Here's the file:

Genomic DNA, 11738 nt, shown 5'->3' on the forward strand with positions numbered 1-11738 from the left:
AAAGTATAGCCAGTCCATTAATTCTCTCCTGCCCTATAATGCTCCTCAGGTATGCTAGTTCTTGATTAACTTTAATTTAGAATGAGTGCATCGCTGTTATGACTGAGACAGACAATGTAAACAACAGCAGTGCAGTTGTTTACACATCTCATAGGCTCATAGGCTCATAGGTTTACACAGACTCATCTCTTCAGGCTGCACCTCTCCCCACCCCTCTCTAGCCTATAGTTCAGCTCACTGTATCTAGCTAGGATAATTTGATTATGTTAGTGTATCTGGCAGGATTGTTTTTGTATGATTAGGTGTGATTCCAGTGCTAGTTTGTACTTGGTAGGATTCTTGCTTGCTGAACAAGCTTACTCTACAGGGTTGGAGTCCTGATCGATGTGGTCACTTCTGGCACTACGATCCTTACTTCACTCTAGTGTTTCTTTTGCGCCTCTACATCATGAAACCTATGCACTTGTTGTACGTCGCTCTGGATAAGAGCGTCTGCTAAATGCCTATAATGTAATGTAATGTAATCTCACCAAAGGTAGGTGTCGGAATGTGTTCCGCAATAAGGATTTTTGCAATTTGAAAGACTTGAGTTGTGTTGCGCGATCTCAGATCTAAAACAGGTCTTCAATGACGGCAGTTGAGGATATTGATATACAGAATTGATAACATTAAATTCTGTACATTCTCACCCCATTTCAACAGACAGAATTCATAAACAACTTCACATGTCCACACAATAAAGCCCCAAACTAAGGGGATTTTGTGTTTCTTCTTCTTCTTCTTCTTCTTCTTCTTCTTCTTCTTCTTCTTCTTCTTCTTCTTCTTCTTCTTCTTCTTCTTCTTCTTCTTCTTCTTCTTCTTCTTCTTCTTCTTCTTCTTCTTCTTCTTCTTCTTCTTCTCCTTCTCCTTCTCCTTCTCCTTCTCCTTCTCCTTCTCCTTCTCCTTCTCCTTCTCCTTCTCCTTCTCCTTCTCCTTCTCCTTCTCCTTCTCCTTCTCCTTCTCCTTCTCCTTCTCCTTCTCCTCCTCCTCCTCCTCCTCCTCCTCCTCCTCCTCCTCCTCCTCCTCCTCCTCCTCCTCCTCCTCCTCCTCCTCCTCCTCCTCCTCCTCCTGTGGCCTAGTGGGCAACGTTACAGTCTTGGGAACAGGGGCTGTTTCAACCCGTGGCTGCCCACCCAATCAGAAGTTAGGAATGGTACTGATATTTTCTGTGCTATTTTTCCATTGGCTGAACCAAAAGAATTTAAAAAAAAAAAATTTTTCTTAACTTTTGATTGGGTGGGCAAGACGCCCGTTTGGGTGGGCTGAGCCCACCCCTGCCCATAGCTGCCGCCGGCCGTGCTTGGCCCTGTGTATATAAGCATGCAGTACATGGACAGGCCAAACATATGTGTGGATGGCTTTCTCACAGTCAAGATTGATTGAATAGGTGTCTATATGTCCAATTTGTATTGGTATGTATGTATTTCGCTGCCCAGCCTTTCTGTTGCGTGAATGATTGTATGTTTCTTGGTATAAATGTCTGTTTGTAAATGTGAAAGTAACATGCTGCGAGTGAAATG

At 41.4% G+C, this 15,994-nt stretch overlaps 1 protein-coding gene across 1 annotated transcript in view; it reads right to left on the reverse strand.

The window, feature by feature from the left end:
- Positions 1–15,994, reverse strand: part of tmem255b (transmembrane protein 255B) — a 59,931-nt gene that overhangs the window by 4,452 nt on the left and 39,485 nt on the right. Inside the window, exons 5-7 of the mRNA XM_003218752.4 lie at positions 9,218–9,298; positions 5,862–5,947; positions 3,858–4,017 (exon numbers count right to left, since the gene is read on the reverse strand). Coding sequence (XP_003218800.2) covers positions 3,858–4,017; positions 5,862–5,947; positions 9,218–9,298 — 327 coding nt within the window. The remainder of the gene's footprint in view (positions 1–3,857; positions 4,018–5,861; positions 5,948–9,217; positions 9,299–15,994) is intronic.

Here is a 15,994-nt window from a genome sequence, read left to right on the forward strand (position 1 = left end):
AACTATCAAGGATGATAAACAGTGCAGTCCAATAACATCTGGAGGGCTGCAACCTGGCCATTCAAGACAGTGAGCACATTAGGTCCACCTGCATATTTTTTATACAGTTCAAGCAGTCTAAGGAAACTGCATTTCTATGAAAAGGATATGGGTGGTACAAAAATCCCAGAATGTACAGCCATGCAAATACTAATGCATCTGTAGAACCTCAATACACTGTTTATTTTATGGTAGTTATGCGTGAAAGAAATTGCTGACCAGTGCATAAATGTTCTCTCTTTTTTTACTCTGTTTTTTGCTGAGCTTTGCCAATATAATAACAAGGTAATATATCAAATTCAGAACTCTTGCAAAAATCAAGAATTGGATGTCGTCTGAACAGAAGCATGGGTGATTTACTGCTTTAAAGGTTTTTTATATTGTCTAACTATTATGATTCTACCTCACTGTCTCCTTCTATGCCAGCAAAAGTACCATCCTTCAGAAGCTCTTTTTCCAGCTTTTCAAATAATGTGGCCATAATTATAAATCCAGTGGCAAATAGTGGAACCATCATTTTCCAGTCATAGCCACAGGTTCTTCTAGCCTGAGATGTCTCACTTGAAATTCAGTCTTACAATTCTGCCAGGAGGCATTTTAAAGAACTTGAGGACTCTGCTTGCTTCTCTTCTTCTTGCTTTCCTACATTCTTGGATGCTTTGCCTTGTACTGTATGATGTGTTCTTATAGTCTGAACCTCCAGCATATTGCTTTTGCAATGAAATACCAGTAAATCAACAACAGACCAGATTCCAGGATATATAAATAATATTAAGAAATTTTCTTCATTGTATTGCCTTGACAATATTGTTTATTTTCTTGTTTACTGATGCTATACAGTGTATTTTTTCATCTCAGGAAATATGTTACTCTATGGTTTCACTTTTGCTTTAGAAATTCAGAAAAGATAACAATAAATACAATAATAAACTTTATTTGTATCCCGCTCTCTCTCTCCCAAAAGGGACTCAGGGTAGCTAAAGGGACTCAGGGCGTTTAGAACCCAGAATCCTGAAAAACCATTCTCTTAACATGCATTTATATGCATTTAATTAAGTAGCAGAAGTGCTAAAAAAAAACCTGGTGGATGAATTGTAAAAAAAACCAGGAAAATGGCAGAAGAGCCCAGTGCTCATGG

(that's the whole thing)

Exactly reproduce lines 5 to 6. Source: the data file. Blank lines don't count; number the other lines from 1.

- Positions 1–15,994, reverse strand: part of tmem255b (transmembrane protein 255B) — a 59,931-nt gene that overhangs the window by 4,452 nt on the left and 39,485 nt on the right. Inside the window, exons 5-7 of the mRNA XM_003218752.4 lie at positions 9,218–9,298; positions 5,862–5,947; positions 3,858–4,017 (exon numbers count right to left, since the gene is read on the reverse strand). Coding sequence (XP_003218800.2) covers positions 3,858–4,017; positions 5,862–5,947; positions 9,218–9,298 — 327 coding nt within the window. The remainder of the gene's footprint in view (positions 1–3,857; positions 4,018–5,861; positions 5,948–9,217; positions 9,299–15,994) is intronic.

Here is a 15,994-nt window from a genome sequence, read left to right on the forward strand (position 1 = left end):